Lowcountrys championship football teams open practice with more players, more pride
In 2002, Goose Creek High School coach Chuck Reedy took over one of the worst football programs in the state. On Friday, the Gators opened practice as the defending Division II-AAAA state champions and are favored to win the title again this season.
Goose Creek, along with Division I-AA state champion Timberland and Division II-AA state champ Bishop England, were among hundreds of high school teams across the state to hold their first practices Friday.
Reedy recalled that first season at Goose Creek, when his team won only one game.
“The first thing I had to do was change their attitudes,” he said. “I had to make them competitive. We were so bad that we didn’t talk about winning and losing. We talked about getting better and becoming competitive.”
The players listened and learned. Goose Creek improved from 1-10 in 2002 to 14-1 in 2011.
The record isn’t the only drastic change during Reedy’s tenure. He had 40 players and eight coaches in 2002. On Friday, 158 players turned out for practice, and Reedy had nearly 20 coaches, which includes volunteers.
“The 158 players include junior varsity players, but so did the 40 in my first year,” Reedy said. “I think the main thing is we have improved every year. Now that we’ve won a state championship, that’s a tremendous challenge. They expect to win. They expect to win the state championship. Anything else will be a disappointment.”
Timberland won its first state championship since the school opened in 1996, posting a 13-1 record.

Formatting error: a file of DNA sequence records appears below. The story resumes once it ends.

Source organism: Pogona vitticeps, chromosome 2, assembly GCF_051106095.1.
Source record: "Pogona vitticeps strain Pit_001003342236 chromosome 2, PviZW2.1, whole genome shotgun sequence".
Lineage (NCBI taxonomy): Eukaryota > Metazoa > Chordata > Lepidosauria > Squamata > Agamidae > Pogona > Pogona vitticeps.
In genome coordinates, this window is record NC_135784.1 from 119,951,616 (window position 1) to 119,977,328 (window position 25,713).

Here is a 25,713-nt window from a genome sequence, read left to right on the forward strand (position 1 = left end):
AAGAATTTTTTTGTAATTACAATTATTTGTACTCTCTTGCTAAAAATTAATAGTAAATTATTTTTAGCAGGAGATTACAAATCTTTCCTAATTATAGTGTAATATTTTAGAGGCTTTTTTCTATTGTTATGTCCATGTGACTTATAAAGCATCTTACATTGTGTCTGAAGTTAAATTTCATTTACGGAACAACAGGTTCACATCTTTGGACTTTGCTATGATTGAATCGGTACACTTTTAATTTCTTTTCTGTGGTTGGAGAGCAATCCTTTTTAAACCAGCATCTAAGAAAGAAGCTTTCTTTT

The state title has boosted interest in the program. Friday’s first practice drew 72 players, the biggest turnout in Craig’s 12 years at the school.
It also brought respect.
“There were three television stations out here today,” said Craig, who has led the Wolves to a 51-4 record the last four years. “And, we get to play on TV for the first time on Thursday Night Lights. I spoke at two or three coaches’ clinics over the summer, so it’s been real crazy.
“It was easy to get our kids fed during summer camp this year,” Craig added. “In the past, two or three people provided the food. This year, we had to turn down people.”
Bishop England is coming off a 13-1 record and first state football championship in the school’s history. The Bishops lost a pair of All-Lowcountry selections in Andrew Bunch and Cameron Swails along with quarterback Danny Croghan, but talent remains.
Fullback/linebacker Griffie Loy is a major college prospect, as is speedy running back DeAngelo Stephenson.
Coach John Cantey, who is in his fifth year as coach, said winning a state title has helped with the roster numbers.
“We will dress 44 players on the varsity and 50 on the junior varsity team,” he said. “That’s a lot more for our junior varsity team. We usually have about 35 players.
“I think we’re winning over kids who play other sports. Now we are getting kids who at first didn’t want to play football. Now, they are playing two sports.”
Cantey said winning the state title has helped football become a “more valid” sport at Bishop England, noting how often his team was overshadowed by the school’s programs that have won numerous state titles.
Follow Philip M. Bowman on Twitter: @pandcphil.